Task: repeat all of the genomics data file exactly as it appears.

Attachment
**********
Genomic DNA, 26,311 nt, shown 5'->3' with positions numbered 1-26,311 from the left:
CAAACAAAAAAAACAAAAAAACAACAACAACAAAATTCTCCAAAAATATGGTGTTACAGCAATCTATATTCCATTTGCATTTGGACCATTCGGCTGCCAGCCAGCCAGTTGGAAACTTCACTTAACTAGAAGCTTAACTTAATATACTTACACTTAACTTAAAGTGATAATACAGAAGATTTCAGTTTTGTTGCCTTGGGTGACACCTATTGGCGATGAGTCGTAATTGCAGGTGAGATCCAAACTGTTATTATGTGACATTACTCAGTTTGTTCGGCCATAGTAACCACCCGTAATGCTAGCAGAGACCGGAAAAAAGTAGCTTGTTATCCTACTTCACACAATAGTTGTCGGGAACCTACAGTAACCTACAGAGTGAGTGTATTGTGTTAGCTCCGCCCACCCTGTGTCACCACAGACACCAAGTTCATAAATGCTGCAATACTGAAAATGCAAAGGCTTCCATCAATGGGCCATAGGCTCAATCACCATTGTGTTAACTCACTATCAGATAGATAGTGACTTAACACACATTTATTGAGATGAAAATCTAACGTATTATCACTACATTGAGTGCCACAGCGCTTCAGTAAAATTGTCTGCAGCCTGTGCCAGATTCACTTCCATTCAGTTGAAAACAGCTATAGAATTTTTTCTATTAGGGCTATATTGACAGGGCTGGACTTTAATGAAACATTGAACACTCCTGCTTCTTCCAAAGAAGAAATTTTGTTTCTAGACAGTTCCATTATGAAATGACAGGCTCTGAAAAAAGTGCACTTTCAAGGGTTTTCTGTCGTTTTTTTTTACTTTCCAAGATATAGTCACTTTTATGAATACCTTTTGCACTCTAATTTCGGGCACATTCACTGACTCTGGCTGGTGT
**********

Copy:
Genomic DNA, 26,311 nt, shown 5'->3' with positions numbered 1-26,311 from the left:
CAAACAAAAAAAACAAAAAAACAACAACAACAAAATTCTCCAAAAATATGGTGTTACAGCAATCTATATTCCATTTGCATTTGGACCATTCGGCTGCCAGCCAGCCAGTTGGAAACTTCACTTAACTAGAAGCTTAACTTAATATACTTACACTTAACTTAAAGTGATAATACAGAAGATTTCAGTTTTGTTGCCTTGGGTGACACCTATTGGCGATGAGTCGTAATTGCAGGTGAGATCCAAACTGTTATTATGTGACATTACTCAGTTTGTTCGGCCATAGTAACCACCCGTAATGCTAGCAGAGACCGGAAAAAAGTAGCTTGTTATCCTACTTCACACAATAGTTGTCGGGAACCTACAGTAACCTACAGAGTGAGTGTATTGTGTTAGCTCCGCCCACCCTGTGTCACCACAGACACCAAGTTCATAAATGCTGCAATACTGAAAATGCAAAGGCTTCCATCAATGGGCCATAGGCTCAATCACCATTGTGTTAACTCACTATCAGATAGATAGTGACTTAACACACATTTATTGAGATGAAAATCTAACGTATTATCACTACATTGAGTGCCACAGCGCTTCAGTAAAATTGTCTGCAGCCTGTGCCAGATTCACTTCCATTCAGTTGAAAACAGCTATAGAATTTTTTCTATTAGGGCTATATTGACAGGGCTGGACTTTAATGAAACATTGAACACTCCTGCTTCTTCCAAAGAAGAAATTTTGTTTCTAGACAGTTCCATTATGAAATGACAGGCTCTGAAAAAAGTGCACTTTCAAGGGTTTTCTGTCGTTTTTTTTTACTTTCCAAGATATAGTCACTTTTATGAATACCTTTTGCACTCTAATTTCGGGCACATTCACTGACTCTGGCTGGTGT